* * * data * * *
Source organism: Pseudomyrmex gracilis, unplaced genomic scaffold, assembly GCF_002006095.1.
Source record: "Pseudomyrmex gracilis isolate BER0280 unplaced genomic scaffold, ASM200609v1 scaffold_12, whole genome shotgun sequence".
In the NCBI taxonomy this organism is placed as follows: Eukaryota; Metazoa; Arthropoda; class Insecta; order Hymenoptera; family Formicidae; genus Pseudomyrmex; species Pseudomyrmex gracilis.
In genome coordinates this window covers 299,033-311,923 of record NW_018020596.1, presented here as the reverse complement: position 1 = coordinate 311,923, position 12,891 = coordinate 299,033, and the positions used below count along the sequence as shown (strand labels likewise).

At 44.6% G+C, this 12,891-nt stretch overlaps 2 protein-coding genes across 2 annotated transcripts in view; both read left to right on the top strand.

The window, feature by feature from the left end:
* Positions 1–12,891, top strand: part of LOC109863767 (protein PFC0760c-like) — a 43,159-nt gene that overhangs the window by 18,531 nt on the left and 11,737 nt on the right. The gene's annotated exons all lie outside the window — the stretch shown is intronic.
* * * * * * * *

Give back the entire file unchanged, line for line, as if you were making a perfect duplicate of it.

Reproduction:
Source organism: Pseudomyrmex gracilis, unplaced genomic scaffold, assembly GCF_002006095.1.
Source record: "Pseudomyrmex gracilis isolate BER0280 unplaced genomic scaffold, ASM200609v1 scaffold_12, whole genome shotgun sequence".
In the NCBI taxonomy this organism is placed as follows: Eukaryota; Metazoa; Arthropoda; class Insecta; order Hymenoptera; family Formicidae; genus Pseudomyrmex; species Pseudomyrmex gracilis.
In genome coordinates this window covers 299,033-311,923 of record NW_018020596.1, presented here as the reverse complement: position 1 = coordinate 311,923, position 12,891 = coordinate 299,033, and the positions used below count along the sequence as shown (strand labels likewise).

At 44.6% G+C, this 12,891-nt stretch overlaps 2 protein-coding genes across 2 annotated transcripts in view; both read left to right on the top strand.

The window, feature by feature from the left end:
* Positions 1–12,891, top strand: part of LOC109863767 (protein PFC0760c-like) — a 43,159-nt gene that overhangs the window by 18,531 nt on the left and 11,737 nt on the right. The gene's annotated exons all lie outside the window — the stretch shown is intronic.